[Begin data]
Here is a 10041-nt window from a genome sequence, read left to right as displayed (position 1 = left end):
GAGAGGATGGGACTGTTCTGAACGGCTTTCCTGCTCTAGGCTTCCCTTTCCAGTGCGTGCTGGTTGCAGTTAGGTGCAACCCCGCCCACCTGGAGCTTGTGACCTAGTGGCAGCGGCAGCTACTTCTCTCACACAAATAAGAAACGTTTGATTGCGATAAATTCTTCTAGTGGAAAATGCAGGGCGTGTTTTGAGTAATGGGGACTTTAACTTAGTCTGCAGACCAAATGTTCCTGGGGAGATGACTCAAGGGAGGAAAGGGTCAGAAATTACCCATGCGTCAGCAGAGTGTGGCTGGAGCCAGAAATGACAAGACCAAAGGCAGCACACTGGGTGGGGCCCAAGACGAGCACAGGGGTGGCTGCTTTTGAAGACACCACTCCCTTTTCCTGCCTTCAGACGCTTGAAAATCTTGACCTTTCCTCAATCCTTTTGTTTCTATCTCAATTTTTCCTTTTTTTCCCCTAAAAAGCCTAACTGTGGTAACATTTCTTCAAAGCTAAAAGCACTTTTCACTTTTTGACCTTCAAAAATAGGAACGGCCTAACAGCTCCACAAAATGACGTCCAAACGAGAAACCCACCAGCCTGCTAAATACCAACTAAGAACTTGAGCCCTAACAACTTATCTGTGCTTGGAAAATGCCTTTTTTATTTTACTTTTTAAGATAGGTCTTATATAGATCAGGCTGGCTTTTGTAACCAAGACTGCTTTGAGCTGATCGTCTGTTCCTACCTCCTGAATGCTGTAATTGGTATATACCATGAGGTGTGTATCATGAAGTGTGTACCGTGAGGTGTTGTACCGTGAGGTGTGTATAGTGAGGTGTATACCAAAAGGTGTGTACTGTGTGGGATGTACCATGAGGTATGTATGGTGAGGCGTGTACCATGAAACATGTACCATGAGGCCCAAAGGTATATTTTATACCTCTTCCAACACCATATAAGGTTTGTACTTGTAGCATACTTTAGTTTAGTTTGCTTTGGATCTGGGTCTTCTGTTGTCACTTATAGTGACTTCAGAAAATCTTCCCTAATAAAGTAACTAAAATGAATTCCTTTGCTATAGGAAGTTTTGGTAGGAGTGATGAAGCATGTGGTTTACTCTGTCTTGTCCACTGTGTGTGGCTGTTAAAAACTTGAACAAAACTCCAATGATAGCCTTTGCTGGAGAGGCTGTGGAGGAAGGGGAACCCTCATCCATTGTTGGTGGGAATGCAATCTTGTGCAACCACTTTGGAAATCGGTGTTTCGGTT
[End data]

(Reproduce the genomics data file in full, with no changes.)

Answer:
Here is a 10041-nt window from a genome sequence, read left to right as displayed (position 1 = left end):
GAGAGGATGGGACTGTTCTGAACGGCTTTCCTGCTCTAGGCTTCCCTTTCCAGTGCGTGCTGGTTGCAGTTAGGTGCAACCCCGCCCACCTGGAGCTTGTGACCTAGTGGCAGCGGCAGCTACTTCTCTCACACAAATAAGAAACGTTTGATTGCGATAAATTCTTCTAGTGGAAAATGCAGGGCGTGTTTTGAGTAATGGGGACTTTAACTTAGTCTGCAGACCAAATGTTCCTGGGGAGATGACTCAAGGGAGGAAAGGGTCAGAAATTACCCATGCGTCAGCAGAGTGTGGCTGGAGCCAGAAATGACAAGACCAAAGGCAGCACACTGGGTGGGGCCCAAGACGAGCACAGGGGTGGCTGCTTTTGAAGACACCACTCCCTTTTCCTGCCTTCAGACGCTTGAAAATCTTGACCTTTCCTCAATCCTTTTGTTTCTATCTCAATTTTTCCTTTTTTTCCCCTAAAAAGCCTAACTGTGGTAACATTTCTTCAAAGCTAAAAGCACTTTTCACTTTTTGACCTTCAAAAATAGGAACGGCCTAACAGCTCCACAAAATGACGTCCAAACGAGAAACCCACCAGCCTGCTAAATACCAACTAAGAACTTGAGCCCTAACAACTTATCTGTGCTTGGAAAATGCCTTTTTTATTTTACTTTTTAAGATAGGTCTTATATAGATCAGGCTGGCTTTTGTAACCAAGACTGCTTTGAGCTGATCGTCTGTTCCTACCTCCTGAATGCTGTAATTGGTATATACCATGAGGTGTGTATCATGAAGTGTGTACCGTGAGGTGTTGTACCGTGAGGTGTGTATAGTGAGGTGTATACCAAAAGGTGTGTACTGTGTGGGATGTACCATGAGGTATGTATGGTGAGGCGTGTACCATGAAACATGTACCATGAGGCCCAAAGGTATATTTTATACCTCTTCCAACACCATATAAGGTTTGTACTTGTAGCATACTTTAGTTTAGTTTGCTTTGGATCTGGGTCTTCTGTTGTCACTTATAGTGACTTCAGAAAATCTTCCCTAATAAAGTAACTAAAATGAATTCCTTTGCTATAGGAAGTTTTGGTAGGAGTGATGAAGCATGTGGTTTACTCTGTCTTGTCCACTGTGTGTGGCTGTTAAAAACTTGAACAAAACTCCAATGATAGCCTTTGCTGGAGAGGCTGTGGAGGAAGGGGAACCCTCATCCATTGTTGGTGGGAATGCAATCTTGTGCAACCACTTTGGAAATCGGTGTTTCGGTT